These are threats that can affect even tech-savvy users, especially the media exploits. And since these days everyone is an internet user, a huge portion of regular internet users are non-tech-savvy folks who are much more vulnerable to malicious ads. And yet, even after all of this, sites that use ads for revenue will still put insulting messages behind ad elements to shame you for using an ad blocker, even as they try to push untrusted content onto your computer.
But it’s not just security that’s problematic about advertising. A distressing amount of the web is designed around advertising. Companies redesigning their sites to maximize ad exposure, using analytics data to optimize ad clicks, performing algorithmic filtering of content to try to serve you more, or more strongly personalized, ads. If you take a look at Twitter’s quarterly results you’ll find that the primary statistic Twitter uses to measure user activity isn’t total users, or active users, it’s monetizable daily active usage. Twitter measures their success or failure based on how much monetization they are able to perform. And from a business standpoint, that makes sense. They’re a business, and they’re trying to make money. But from a personal standpoint, what does this mean? It means that if you use an ad blocker, or you post explicit content, or you tweet with blacklisted words that disqualify you from certain advertising, Twitter does not care about you or your experience on Twitter. The only users that matter are the ones that are marketable. And basically all other ad-focused, for-profit platforms are going to follow that same methodology. If you are someone who actively tries to protect your privacy and security by blocking tracking methods and advertisements, you are persona non grata to these platforms.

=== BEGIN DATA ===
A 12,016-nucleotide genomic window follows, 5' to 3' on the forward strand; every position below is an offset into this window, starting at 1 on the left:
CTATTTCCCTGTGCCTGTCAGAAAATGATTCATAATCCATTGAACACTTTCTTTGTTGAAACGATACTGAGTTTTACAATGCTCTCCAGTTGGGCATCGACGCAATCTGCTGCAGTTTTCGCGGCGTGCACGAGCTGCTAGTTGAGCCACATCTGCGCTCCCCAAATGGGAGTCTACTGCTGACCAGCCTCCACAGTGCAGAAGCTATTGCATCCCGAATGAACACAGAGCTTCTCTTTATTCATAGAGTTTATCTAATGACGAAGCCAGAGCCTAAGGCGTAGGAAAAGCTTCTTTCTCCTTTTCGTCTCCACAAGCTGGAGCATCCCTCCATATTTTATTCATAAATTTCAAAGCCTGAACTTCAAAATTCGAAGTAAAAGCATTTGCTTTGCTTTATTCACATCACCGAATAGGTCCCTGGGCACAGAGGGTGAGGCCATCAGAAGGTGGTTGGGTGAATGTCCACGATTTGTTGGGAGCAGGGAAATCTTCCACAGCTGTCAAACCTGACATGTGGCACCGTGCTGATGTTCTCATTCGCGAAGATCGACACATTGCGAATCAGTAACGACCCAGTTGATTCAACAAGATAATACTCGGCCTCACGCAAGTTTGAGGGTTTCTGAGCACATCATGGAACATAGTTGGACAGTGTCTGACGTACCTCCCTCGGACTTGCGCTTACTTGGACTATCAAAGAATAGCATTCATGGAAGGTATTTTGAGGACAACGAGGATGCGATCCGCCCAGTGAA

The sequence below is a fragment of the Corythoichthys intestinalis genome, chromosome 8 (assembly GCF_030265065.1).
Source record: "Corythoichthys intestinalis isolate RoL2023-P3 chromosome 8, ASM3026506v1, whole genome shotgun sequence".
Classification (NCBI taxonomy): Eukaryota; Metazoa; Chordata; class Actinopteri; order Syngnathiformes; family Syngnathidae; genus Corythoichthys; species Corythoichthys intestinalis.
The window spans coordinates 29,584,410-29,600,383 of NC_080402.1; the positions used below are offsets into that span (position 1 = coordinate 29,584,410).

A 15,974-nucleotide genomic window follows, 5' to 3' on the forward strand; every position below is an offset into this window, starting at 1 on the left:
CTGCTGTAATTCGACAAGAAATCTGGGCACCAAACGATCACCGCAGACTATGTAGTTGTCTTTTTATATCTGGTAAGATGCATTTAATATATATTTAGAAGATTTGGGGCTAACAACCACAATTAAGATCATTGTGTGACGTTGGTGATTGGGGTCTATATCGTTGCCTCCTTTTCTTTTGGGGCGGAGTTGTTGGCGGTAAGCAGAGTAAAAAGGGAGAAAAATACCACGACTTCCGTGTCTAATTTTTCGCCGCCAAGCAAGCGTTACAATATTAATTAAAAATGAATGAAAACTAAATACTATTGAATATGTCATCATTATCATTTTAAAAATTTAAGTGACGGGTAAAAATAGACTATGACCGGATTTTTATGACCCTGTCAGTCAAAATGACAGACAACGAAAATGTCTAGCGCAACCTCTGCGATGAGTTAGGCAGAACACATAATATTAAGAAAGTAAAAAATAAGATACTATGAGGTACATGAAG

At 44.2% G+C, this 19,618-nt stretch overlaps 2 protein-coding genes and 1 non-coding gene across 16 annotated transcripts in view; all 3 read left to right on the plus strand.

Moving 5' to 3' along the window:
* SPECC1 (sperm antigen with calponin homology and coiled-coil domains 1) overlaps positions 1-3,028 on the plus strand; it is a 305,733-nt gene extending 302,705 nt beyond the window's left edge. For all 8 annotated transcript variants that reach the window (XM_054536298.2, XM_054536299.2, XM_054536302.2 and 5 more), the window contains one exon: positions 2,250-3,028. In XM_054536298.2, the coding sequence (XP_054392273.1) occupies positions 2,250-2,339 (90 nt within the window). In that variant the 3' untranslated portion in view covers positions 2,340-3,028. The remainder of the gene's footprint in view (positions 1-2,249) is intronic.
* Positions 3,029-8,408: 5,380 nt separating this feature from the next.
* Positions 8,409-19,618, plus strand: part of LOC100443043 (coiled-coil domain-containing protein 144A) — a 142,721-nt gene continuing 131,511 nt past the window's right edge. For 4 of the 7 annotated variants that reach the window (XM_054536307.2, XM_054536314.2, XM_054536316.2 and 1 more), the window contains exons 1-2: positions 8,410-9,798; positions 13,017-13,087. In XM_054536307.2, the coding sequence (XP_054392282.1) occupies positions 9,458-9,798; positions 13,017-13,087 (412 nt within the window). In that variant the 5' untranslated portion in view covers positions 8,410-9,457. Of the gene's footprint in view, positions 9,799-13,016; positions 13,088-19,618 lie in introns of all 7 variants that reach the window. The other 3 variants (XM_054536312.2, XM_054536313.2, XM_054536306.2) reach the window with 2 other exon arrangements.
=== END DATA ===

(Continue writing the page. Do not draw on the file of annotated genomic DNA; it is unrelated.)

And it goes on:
Accessibility is an important but often-overlooked aspect of human-computer interaction. It’s easy to forget that there are people with poor eyesight, or poor color vision, or who are blind, or deaf, or have a physical disability, or have any other accessibility need, when you’re perfectly-abled yourself. Modern HTML has some built-in accessibility features, like the use of
<nav> to point out navigation links, and the use of
alt attributes to describe images for users with screen readers. But accessible design goes much further than that, and many web devs have some bad habits that make websites less usable for people with disabilities. Things like using elements for the wrong thing, like the link that’s actually a scripted
<div> I complained about above, or using tables (which are supposed to display data in tabulated form) to lay out pages, or abusing HTML’s leniency to write poorly-structured text that screen readers struggle with. The primary issue here is that HTML was designed in the ’90s, and accessibility simply was not a concern when it was being developed. No one could have predicted that the web would become as ubiquitous as it is today, and so all of the accessibility features we have now are just awkwardly tacked onto a markup language that’s barely changed in 30 years to maintain backwards-compatibility. Now the responsibility to ensure websites are accessible to users with disabilities falls squarely on web designers, and time has shown that most of them won’t even bother.